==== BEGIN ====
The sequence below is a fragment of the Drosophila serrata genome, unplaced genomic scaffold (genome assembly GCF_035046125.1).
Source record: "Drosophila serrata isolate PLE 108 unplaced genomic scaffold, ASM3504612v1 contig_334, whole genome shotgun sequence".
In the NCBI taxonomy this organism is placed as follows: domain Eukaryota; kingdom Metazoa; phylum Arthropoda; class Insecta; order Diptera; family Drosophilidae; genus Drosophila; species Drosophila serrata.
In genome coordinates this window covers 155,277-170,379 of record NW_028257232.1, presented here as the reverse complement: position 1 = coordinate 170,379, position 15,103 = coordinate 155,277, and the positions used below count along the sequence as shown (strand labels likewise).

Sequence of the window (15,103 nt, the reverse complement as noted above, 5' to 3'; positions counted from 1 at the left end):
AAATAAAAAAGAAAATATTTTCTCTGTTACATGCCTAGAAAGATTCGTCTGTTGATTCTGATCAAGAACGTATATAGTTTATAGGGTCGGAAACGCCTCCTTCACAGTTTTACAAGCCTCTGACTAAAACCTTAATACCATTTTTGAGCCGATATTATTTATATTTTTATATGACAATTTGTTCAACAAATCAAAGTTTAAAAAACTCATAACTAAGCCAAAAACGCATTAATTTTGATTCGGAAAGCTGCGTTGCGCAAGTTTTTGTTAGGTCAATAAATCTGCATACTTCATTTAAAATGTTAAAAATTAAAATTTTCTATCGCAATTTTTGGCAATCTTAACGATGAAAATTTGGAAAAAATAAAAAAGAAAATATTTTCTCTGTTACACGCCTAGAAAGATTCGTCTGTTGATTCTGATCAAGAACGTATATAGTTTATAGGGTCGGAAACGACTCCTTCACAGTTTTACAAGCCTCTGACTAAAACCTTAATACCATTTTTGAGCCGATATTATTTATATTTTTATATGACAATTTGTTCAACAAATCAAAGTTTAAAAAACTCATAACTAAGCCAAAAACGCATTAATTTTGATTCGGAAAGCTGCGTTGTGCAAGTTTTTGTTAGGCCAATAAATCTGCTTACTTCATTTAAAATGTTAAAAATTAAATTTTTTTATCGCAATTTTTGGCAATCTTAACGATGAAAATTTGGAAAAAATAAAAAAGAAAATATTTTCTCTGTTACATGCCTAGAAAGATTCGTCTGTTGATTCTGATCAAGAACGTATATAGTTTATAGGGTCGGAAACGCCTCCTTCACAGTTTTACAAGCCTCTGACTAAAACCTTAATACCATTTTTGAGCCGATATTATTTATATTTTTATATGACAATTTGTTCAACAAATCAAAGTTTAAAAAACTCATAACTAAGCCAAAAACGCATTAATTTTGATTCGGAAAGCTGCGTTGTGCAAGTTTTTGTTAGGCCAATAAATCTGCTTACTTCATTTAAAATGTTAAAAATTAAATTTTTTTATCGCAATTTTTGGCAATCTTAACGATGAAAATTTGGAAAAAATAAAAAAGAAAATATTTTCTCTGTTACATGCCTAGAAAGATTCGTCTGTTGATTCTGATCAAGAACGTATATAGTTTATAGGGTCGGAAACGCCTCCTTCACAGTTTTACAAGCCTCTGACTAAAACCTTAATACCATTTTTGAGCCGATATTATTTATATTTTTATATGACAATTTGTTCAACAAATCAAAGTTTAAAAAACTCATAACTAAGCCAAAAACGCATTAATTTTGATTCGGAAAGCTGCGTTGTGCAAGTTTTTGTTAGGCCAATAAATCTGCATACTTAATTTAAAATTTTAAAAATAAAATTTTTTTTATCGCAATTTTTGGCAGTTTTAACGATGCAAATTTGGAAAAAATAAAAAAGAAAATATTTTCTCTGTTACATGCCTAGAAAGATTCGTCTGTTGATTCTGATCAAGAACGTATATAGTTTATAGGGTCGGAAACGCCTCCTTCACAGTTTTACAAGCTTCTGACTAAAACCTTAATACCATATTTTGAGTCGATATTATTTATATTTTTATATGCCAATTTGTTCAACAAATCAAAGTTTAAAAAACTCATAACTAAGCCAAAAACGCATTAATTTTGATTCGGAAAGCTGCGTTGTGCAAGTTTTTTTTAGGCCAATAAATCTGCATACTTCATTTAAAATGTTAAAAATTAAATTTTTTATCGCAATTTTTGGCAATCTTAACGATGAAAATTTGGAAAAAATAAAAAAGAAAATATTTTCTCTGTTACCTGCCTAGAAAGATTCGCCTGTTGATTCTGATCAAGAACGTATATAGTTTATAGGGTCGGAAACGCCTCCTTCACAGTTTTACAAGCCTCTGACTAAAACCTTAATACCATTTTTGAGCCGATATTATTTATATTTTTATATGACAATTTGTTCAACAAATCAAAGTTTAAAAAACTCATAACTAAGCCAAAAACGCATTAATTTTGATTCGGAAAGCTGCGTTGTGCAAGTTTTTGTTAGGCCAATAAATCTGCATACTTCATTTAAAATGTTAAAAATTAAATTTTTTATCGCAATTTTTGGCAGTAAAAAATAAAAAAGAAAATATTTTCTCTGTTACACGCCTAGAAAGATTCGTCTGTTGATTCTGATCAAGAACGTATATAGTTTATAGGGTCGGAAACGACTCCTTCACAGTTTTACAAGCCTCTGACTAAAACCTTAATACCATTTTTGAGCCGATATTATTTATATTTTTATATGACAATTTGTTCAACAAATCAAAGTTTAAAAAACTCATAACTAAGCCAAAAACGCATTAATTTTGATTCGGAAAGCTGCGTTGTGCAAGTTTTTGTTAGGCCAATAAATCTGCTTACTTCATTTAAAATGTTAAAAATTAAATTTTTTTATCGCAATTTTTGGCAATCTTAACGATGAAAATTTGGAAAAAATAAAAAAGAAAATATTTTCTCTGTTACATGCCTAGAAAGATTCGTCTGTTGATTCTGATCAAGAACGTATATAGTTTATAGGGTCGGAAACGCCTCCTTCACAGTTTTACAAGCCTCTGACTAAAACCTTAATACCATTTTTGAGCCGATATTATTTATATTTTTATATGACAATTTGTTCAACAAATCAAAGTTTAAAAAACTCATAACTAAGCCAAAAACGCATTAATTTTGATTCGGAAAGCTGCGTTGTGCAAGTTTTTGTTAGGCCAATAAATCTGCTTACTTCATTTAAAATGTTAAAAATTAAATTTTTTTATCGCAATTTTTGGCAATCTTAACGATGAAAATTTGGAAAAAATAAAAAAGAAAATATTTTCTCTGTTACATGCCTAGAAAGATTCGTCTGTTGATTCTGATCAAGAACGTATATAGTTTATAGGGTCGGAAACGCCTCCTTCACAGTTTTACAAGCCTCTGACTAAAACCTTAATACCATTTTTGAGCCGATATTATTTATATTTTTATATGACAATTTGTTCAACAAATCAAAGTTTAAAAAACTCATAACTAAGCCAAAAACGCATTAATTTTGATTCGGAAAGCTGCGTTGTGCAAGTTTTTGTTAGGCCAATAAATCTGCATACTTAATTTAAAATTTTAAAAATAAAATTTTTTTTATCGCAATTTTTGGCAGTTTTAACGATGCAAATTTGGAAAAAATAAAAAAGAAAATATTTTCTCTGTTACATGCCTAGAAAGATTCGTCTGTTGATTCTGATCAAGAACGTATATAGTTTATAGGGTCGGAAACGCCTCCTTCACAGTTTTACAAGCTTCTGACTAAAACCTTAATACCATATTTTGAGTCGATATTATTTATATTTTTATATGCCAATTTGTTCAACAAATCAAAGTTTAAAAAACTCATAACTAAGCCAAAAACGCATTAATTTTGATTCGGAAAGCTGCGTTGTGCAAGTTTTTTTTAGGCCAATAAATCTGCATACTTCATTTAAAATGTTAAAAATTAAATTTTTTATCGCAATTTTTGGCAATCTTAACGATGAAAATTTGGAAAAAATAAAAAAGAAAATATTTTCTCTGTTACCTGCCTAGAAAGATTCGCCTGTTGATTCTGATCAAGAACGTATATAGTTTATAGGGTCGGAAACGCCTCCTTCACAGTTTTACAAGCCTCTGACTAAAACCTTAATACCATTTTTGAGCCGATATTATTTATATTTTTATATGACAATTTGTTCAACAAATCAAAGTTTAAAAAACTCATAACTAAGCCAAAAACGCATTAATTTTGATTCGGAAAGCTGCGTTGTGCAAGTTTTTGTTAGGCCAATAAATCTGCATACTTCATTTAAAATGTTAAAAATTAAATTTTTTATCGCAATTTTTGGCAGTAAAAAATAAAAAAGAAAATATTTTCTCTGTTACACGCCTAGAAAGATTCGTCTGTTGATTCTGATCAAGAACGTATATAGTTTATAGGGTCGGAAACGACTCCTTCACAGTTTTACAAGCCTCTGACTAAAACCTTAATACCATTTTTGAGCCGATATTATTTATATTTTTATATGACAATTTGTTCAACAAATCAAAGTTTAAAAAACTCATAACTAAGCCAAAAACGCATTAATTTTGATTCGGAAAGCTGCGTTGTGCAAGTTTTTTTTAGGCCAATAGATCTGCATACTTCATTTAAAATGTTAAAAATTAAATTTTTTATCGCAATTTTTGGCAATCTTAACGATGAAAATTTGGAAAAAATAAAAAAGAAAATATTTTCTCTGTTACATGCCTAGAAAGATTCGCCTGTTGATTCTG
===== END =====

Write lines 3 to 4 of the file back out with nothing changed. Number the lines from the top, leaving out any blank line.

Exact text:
In the NCBI taxonomy this organism is placed as follows: domain Eukaryota; kingdom Metazoa; phylum Arthropoda; class Insecta; order Diptera; family Drosophilidae; genus Drosophila; species Drosophila serrata.
In genome coordinates this window covers 155,277-170,379 of record NW_028257232.1, presented here as the reverse complement: position 1 = coordinate 170,379, position 15,103 = coordinate 155,277, and the positions used below count along the sequence as shown (strand labels likewise).